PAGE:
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For an assignment, I need to make a "doll" in Java where you can move it around and rotate the arms and legs to make funny/cool poses. In addition, the legs should be able to stretch (but not get wider, this is important).

The way I wanted to handle the leg stretching was invert the rotation done to the leg to get it back in the neutral straight position, scale it in the y direction, and then re-perform the rotation. However, it appears the scaling is always going to be in the y direction, so once it's rotated, the leg will become wider. It will only look as it should if it's brought back straight and standing.

The code I have right now looks something like this:

leg.transform(AffineTransform.getRotateInstance(legAngle,pivot.getX(),pivot.getY()).createInverse());
leg.transform(AffineTransform.getScaleInstance(1,scaleFactor);
leg.transform(AffineTransform.getRotateInstance(legAngle,pivot.getX(),pivot.getY()));

How can I make sure the scaling stays relative to the image after rotation?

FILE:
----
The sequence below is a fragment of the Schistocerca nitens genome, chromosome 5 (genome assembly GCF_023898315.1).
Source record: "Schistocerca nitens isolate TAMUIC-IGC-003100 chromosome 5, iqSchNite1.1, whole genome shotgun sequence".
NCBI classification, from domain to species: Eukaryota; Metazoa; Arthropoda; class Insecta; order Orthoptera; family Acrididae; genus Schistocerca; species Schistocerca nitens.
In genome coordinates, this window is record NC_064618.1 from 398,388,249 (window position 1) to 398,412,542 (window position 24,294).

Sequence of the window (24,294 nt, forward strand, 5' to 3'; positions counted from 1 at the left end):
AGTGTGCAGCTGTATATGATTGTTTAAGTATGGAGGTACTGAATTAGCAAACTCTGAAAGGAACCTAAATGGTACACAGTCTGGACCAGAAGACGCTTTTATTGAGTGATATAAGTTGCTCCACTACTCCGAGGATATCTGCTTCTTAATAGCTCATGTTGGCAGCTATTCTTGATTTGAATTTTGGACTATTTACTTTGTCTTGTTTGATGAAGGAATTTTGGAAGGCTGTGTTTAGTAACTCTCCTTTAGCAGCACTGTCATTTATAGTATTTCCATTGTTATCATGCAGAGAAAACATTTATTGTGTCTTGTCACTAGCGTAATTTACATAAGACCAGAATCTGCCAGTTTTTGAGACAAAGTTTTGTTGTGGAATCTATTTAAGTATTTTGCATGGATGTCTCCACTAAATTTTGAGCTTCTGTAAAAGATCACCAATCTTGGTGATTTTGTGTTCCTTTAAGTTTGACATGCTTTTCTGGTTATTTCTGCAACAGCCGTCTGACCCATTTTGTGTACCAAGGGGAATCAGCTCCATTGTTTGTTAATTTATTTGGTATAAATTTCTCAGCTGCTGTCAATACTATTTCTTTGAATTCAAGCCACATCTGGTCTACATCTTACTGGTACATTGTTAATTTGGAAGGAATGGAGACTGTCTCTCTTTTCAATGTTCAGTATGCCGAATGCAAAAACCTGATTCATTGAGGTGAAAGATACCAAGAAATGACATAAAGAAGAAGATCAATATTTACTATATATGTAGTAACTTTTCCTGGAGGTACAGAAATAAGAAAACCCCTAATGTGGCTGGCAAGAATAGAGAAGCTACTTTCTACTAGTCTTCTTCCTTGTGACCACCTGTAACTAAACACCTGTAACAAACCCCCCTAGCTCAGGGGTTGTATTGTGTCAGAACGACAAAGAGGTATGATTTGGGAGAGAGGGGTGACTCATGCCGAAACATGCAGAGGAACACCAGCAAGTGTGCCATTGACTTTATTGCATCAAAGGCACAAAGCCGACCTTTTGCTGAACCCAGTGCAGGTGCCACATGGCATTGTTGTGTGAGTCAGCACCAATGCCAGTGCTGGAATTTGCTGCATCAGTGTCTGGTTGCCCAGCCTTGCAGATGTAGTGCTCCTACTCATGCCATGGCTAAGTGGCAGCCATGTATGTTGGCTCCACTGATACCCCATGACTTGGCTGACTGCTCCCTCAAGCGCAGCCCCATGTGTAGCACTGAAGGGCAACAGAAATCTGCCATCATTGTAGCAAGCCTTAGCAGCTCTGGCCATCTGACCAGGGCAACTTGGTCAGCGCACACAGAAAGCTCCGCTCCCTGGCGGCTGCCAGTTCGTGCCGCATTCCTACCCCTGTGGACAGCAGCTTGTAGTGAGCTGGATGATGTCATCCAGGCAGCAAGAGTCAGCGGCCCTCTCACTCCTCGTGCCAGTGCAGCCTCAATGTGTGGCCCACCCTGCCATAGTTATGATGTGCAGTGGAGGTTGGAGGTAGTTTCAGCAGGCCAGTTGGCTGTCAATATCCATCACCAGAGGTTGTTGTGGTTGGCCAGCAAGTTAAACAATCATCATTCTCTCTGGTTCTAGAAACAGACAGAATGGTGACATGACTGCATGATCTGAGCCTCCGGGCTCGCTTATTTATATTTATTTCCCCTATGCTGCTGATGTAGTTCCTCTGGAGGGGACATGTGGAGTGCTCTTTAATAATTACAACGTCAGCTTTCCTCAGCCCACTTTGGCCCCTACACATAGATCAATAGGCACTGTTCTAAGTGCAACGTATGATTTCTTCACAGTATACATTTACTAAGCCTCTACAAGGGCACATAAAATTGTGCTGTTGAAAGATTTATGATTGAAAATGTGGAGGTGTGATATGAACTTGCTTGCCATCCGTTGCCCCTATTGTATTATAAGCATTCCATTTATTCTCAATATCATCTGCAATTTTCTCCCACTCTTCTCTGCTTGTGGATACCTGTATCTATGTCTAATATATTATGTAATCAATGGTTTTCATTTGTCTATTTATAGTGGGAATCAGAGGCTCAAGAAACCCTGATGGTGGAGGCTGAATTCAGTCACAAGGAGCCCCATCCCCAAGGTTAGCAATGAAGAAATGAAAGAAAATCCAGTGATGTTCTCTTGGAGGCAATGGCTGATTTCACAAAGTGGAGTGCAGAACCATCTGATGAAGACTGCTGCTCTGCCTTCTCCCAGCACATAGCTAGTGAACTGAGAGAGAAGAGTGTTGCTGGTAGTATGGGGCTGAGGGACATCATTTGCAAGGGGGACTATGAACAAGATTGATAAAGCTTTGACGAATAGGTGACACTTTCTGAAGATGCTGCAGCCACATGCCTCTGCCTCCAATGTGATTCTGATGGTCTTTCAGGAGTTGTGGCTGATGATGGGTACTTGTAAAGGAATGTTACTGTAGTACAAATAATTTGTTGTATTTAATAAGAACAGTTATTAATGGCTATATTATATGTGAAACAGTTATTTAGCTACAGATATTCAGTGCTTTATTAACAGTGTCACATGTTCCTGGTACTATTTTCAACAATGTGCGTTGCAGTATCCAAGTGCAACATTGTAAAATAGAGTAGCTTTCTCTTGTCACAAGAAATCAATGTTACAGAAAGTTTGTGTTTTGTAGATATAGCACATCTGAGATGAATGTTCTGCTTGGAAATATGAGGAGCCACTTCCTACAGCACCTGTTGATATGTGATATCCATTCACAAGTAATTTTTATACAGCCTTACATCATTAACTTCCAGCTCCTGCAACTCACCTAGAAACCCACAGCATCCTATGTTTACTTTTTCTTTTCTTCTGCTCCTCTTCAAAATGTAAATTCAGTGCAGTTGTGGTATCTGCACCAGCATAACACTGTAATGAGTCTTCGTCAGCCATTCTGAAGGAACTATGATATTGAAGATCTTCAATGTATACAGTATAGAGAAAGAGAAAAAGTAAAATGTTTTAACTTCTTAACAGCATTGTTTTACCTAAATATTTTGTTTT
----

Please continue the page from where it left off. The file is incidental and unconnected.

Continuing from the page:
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1 Answer 1

up vote 1 down vote accepted

There are a couple of ways that come to mind. The first (simplest, but slowest) method is to render the stretched leg image to an image, then rotate and render that image. Another way is to use Math.cos and Math.sin to apply the proper scaling in each dimension for the desired effect in the image.

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In the second method, this means I'll also need to keep track of the scaled factor and apply a new scaling in the right direction after every rotation? –  SpeedBurner Mar 31 '12 at 18:50
    
Essentially. It's a bit more state data to keep track of. Also, try creating the transform matrices and multiplying them on paper for a vector at (2, 2) to test both your code and any changes you make. It's possible there's some minor mistake somewhere in your series of transformations, especially if they occur frame after frame. –  GGulati Mar 31 '12 at 18:53

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